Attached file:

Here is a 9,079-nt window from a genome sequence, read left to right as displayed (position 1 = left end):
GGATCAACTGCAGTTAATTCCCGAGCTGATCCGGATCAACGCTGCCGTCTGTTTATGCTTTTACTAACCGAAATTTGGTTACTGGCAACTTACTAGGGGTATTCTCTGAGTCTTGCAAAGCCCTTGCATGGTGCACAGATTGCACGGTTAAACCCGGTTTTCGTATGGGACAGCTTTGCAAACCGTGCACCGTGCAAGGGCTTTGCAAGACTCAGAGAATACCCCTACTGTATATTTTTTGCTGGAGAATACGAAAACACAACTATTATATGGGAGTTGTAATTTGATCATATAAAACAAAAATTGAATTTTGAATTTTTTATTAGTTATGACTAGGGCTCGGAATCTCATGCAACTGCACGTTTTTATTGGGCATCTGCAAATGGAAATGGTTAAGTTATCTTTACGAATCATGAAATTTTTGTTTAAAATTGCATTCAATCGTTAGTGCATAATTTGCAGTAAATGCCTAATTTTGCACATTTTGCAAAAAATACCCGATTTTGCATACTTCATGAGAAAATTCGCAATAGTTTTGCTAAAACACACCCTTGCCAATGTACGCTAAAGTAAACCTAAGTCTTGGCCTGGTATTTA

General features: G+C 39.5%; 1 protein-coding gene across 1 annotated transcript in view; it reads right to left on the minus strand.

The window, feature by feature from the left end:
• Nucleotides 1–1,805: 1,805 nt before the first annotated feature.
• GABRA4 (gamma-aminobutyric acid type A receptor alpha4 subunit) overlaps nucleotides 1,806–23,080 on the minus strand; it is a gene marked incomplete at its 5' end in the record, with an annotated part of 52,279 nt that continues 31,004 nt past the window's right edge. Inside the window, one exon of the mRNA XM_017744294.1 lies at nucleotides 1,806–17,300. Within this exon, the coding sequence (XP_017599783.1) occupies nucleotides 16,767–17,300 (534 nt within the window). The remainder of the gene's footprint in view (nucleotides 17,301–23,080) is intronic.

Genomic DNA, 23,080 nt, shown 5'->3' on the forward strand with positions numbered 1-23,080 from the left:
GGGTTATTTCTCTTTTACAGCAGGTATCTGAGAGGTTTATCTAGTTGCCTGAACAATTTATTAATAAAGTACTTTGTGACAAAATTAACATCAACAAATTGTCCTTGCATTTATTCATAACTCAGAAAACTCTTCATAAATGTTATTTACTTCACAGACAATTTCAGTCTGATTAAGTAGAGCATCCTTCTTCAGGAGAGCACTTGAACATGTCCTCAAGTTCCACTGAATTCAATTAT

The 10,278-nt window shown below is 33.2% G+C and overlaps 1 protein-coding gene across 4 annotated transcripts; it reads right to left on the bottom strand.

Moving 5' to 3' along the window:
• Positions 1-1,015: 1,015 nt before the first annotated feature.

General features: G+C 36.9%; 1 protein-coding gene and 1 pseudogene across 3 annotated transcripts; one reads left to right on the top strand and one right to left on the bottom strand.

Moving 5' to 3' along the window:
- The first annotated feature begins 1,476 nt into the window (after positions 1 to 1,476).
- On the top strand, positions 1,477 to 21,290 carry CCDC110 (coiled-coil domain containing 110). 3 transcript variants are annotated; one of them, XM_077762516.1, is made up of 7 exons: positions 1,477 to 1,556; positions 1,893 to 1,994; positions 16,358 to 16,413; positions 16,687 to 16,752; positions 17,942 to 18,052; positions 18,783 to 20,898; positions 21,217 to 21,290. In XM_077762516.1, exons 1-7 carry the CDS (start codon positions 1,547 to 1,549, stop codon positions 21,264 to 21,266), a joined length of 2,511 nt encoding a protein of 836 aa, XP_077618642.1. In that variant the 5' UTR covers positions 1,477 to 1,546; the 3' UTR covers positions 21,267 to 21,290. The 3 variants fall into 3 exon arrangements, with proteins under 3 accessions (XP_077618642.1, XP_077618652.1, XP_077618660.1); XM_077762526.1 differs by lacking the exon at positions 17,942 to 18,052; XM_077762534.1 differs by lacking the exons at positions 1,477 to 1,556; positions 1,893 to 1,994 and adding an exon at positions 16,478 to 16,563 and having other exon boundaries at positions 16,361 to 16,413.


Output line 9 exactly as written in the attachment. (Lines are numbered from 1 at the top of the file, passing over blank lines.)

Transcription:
The 10,278-nt window shown below is 33.2% G+C and overlaps 1 protein-coding gene across 4 annotated transcripts; it reads right to left on the bottom strand.